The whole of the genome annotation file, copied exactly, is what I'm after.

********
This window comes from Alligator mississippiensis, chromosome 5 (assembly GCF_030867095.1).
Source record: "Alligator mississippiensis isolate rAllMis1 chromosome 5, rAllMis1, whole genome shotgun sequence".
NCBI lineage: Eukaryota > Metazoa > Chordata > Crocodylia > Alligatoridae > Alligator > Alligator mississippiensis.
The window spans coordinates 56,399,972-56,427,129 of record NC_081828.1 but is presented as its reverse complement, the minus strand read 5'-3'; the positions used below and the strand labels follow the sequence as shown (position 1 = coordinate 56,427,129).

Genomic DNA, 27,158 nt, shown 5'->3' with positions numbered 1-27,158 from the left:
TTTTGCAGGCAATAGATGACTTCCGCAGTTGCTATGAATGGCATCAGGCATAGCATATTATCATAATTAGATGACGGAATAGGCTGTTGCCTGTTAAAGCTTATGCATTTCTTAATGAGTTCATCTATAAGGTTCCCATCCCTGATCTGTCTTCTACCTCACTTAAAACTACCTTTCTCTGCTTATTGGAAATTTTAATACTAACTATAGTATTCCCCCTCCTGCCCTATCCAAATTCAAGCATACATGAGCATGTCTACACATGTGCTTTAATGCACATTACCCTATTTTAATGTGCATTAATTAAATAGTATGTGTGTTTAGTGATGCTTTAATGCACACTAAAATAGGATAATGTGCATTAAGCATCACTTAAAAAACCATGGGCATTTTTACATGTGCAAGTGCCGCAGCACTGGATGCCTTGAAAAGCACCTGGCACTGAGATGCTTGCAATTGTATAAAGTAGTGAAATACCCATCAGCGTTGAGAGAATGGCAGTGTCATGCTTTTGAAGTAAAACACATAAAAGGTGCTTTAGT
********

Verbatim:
This window comes from Alligator mississippiensis, chromosome 5 (assembly GCF_030867095.1).
Source record: "Alligator mississippiensis isolate rAllMis1 chromosome 5, rAllMis1, whole genome shotgun sequence".
NCBI lineage: Eukaryota > Metazoa > Chordata > Crocodylia > Alligatoridae > Alligator > Alligator mississippiensis.
The window spans coordinates 56,399,972-56,427,129 of record NC_081828.1 but is presented as its reverse complement, the minus strand read 5'-3'; the positions used below and the strand labels follow the sequence as shown (position 1 = coordinate 56,427,129).

Genomic DNA, 27,158 nt, shown 5'->3' with positions numbered 1-27,158 from the left:
TTTTGCAGGCAATAGATGACTTCCGCAGTTGCTATGAATGGCATCAGGCATAGCATATTATCATAATTAGATGACGGAATAGGCTGTTGCCTGTTAAAGCTTATGCATTTCTTAATGAGTTCATCTATAAGGTTCCCATCCCTGATCTGTCTTCTACCTCACTTAAAACTACCTTTCTCTGCTTATTGGAAATTTTAATACTAACTATAGTATTCCCCCTCCTGCCCTATCCAAATTCAAGCATACATGAGCATGTCTACACATGTGCTTTAATGCACATTACCCTATTTTAATGTGCATTAATTAAATAGTATGTGTGTTTAGTGATGCTTTAATGCACACTAAAATAGGATAATGTGCATTAAGCATCACTTAAAAAACCATGGGCATTTTTACATGTGCAAGTGCCGCAGCACTGGATGCCTTGAAAAGCACCTGGCACTGAGATGCTTGCAATTGTATAAAGTAGTGAAATACCCATCAGCGTTGAGAGAATGGCAGTGTCATGCTTTTGAAGTAAAACACATAAAAGGTGCTTTAGT